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Mary works as a maid for billionaire investor Maxwell Baron III. They live in New York. Mary always dreamed of marrying rich. However, perhaps because of her modest family background, no millionaire seemed to pay attention to her.

One day, while cleaning Mr. Baron's bathroom, Mary finds a used condom in the trash bin. Her mind starts to race. "What if I use this condom...," she ponders. Knowing that this would be her only chance to have a billionaire baby, she inseminates herself with Maxwell Baron's sperm.

Nine months later, the baby is born. Mary immediately sues Mr. Baron for child support. Baron orders a DNA test to determine the baby's paternity as he is confident that the result will come out negative. Surprisingly, however, the test turns out to be positive. Mary is now asking for 20 million dollars in child support for baby Maxwell IV.

What are Mr. Baron's options?

  • Side comment: it is not true that any Las Vegas Hotel Cleaner ever manged to do this. It was only a satire: snopes.com/fact-check/hotel-cleaner-used-condom – Trish Sep 20 at 23:28
  • I’d like to know about the legality of stealing sperm to get pregnant, without the motive of getting money, but just to become pregnant without consent of the sperm theft victim. Is that in itself legal? – gnasher729 Sep 21 at 7:45
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If we restrict ourselves to legal options, he can hire a lawyer, which is what he should have done rather than "ordering a DNA test". As a general rule, the minute you get served with a lawsuit, you should hire an attorney, especially if you are a billionaire. He should not volunteer to get in this position by volunteering for the test. But given that he did let it get this far, and now it is a legal fact that he is the father of the child, his newly-hired attorney would try to put the best face on this mess that he can. It's not a foregone conclusion that a child would be entitled to $20M. Also, is that per month?

The amount that the court would order depends on the particular state's law. I assume this is in Washington state since you didn't say otherwise (subsequent change of venue notwithstanding). The calculation is based on a maximum joint income of $12,000 per month. The mother cannot just quit her day job: the courts can impute income to her. I assume that she makes $3,000 per month, which is a low-ball figure. His obligation would be about $1180 / month, which works out to be about a quarter million total over the life of the support order. The courts do not have the authority to award $20M, nor do they have the authority to order a lump sum. They can award $1180, and this can be increased or decreased depending on circumstances.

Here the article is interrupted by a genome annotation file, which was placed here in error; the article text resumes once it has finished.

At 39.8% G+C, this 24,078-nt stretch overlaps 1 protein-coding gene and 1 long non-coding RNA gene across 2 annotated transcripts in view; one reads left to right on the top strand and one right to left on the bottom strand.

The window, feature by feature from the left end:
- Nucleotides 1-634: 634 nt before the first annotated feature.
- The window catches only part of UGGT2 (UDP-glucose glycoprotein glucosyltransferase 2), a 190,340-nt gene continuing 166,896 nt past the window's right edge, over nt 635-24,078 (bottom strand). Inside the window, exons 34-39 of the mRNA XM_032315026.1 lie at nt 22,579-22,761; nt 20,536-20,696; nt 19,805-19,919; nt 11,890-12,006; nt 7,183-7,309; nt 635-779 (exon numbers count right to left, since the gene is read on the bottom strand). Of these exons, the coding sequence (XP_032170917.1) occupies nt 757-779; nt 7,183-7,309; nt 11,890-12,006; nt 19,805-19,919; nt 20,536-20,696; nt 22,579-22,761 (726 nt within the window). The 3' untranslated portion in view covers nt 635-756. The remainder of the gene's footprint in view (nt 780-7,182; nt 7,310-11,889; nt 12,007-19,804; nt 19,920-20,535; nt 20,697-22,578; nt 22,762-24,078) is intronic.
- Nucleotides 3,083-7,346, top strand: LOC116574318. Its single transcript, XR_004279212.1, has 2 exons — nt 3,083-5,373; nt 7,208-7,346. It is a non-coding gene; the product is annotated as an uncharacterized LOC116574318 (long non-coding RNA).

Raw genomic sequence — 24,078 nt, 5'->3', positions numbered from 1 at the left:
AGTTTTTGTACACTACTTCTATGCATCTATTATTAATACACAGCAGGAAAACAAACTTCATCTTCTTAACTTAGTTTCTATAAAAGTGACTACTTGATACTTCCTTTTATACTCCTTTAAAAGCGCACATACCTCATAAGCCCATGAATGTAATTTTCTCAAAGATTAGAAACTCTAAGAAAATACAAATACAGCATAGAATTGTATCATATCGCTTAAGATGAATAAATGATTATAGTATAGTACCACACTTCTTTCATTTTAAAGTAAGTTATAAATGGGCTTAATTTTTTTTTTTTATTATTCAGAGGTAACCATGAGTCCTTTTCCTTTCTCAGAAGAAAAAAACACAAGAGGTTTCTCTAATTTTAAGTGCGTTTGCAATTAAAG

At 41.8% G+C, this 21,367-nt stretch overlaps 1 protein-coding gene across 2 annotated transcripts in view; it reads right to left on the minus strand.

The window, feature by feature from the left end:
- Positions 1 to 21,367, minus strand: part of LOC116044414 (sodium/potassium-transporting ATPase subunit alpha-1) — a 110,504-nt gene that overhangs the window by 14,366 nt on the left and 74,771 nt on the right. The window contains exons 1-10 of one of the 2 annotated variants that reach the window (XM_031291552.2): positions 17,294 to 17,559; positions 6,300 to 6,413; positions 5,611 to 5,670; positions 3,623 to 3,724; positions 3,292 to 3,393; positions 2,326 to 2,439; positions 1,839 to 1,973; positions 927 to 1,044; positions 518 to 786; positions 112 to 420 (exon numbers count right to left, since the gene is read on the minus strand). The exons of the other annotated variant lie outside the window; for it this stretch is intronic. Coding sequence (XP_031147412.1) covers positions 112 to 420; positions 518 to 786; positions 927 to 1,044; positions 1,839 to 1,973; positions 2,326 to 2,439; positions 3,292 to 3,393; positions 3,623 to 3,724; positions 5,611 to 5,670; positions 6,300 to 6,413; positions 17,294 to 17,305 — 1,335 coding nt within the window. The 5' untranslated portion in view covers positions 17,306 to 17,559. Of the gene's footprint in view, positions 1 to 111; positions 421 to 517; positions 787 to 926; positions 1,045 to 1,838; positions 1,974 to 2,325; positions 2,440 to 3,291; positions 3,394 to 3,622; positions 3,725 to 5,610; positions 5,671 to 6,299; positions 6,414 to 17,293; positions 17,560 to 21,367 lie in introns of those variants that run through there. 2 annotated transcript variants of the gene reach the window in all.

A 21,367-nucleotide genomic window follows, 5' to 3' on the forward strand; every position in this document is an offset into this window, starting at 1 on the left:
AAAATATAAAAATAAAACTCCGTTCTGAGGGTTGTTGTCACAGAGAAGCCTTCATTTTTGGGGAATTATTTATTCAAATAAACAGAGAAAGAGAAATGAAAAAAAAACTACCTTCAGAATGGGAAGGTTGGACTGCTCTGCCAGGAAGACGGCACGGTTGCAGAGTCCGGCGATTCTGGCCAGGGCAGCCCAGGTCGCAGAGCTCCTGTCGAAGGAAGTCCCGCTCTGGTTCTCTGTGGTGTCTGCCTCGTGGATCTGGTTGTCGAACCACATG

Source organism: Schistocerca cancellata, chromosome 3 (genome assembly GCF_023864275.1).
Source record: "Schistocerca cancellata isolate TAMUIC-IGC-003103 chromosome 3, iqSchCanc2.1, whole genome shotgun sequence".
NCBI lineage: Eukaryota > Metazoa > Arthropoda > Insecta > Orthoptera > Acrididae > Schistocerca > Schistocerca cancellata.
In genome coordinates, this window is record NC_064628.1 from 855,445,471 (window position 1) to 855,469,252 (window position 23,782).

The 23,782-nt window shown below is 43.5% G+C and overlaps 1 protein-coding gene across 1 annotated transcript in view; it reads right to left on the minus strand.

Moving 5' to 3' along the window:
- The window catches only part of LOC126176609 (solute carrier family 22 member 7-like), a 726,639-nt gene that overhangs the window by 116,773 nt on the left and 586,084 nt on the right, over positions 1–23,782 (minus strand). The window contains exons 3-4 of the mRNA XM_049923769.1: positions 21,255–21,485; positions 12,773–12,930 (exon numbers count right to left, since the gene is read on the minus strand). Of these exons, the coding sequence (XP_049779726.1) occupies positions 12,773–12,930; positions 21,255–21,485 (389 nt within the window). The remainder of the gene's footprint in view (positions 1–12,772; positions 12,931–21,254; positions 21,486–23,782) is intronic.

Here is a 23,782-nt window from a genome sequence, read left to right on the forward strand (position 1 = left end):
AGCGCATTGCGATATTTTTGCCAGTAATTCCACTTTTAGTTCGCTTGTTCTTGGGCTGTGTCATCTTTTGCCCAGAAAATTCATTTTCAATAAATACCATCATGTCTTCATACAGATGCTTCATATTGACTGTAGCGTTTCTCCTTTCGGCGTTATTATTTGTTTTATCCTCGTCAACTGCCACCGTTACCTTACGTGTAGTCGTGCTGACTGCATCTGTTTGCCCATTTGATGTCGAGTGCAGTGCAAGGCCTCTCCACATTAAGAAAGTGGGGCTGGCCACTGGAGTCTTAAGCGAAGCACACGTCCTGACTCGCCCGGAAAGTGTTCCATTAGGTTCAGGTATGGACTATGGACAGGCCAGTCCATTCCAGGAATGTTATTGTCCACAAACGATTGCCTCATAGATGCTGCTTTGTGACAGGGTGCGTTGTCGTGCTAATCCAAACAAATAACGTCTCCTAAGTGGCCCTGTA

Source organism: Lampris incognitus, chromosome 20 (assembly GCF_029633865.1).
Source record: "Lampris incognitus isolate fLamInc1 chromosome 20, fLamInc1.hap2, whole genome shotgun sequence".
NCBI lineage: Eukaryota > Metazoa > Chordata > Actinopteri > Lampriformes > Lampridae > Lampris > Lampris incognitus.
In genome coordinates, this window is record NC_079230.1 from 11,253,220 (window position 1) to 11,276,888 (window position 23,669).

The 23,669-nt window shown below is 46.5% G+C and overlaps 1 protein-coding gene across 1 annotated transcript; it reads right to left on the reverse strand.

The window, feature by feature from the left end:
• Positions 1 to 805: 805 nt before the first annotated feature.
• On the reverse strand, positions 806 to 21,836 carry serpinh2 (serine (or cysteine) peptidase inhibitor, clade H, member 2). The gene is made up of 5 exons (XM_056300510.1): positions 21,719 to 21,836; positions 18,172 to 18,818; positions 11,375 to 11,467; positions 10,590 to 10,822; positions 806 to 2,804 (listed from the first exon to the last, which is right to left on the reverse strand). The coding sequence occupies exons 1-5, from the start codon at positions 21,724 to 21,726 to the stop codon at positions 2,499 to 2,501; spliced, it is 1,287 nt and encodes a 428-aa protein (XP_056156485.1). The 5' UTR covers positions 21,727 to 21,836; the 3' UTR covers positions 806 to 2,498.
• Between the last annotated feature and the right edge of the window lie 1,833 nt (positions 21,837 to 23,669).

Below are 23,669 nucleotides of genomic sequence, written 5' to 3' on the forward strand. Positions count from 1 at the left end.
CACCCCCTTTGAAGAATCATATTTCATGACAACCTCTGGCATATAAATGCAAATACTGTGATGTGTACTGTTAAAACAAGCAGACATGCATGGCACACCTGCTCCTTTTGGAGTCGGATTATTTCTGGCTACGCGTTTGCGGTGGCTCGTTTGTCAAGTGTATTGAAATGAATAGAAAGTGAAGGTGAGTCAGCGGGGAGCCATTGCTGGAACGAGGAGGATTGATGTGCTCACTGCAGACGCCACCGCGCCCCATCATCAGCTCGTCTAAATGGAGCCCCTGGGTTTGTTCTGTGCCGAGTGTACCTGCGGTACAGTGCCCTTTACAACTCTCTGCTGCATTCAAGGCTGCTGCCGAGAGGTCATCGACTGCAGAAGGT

The attorney would also argue that he is legally not the father, because under the law, this is "assisted reproduction" since it does not the result of sexual intercourse, and mere sperm donors are not legally deemed top be parents.

Incidentally, the benefit of "marrying rich" are distinct from the benefits of a rich baby-daddy. Child support is for the support of the child, not the benefit of the mother. The attorney could therefore persuade Mary to accept a lesser amount, no questions asked, to dispose of the problem. The net financial benefit of this dumbass scheme is probably substantially negative for her. A third option is to hire detectives to prove that this was a fraudulent action, which would lead to her imprisonment.

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    Just wondering - how do you reach the conclusion that the action is fraudulent? I believe that requires lying about something, and there's no indication in the question that Mary would misstate or conceal what happened. – Nate Eldredge Sep 20 at 18:23
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    She has to lie to get the legal proceeding started: so actually it is perjury (w.r.t. her court statements). This being fantasy, I don't know what representation she made that got Maxwell to submit to the procedure in the first place, but it had to be something. – user6726 Sep 20 at 18:39
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    What lie do you think she would have told? Why can't she simply say "I had a child, and Maxwell is the biological father"? Both those statements are true. She could even describe the manner of the child's conception. I think the point of the question is whether that would have any bearing on Maxwell's liability. – Nate Eldredge Sep 20 at 18:40
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    It may be necessary to swear that the pregnancy was not "assisted reproduction", since sperm donors are not deemed to be parents. That means "not by sexual intercourse". I don't read a particular intent into the question, so I don't make the same assumption of OP intent. But then, I'm a textualist. – user6726 Sep 20 at 19:09
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    @grovkin A court would demand to hear, especially as Maxwell III swears he never had intercourse with her, and his attorney should ask Mary on the stand "is it not true that Maxwell III and you never had intercourse?" Any answer other than "He never had intercourse with me" would be perjury, and answering truthfully would break Mary's case. – Trish Sep 20 at 23:22

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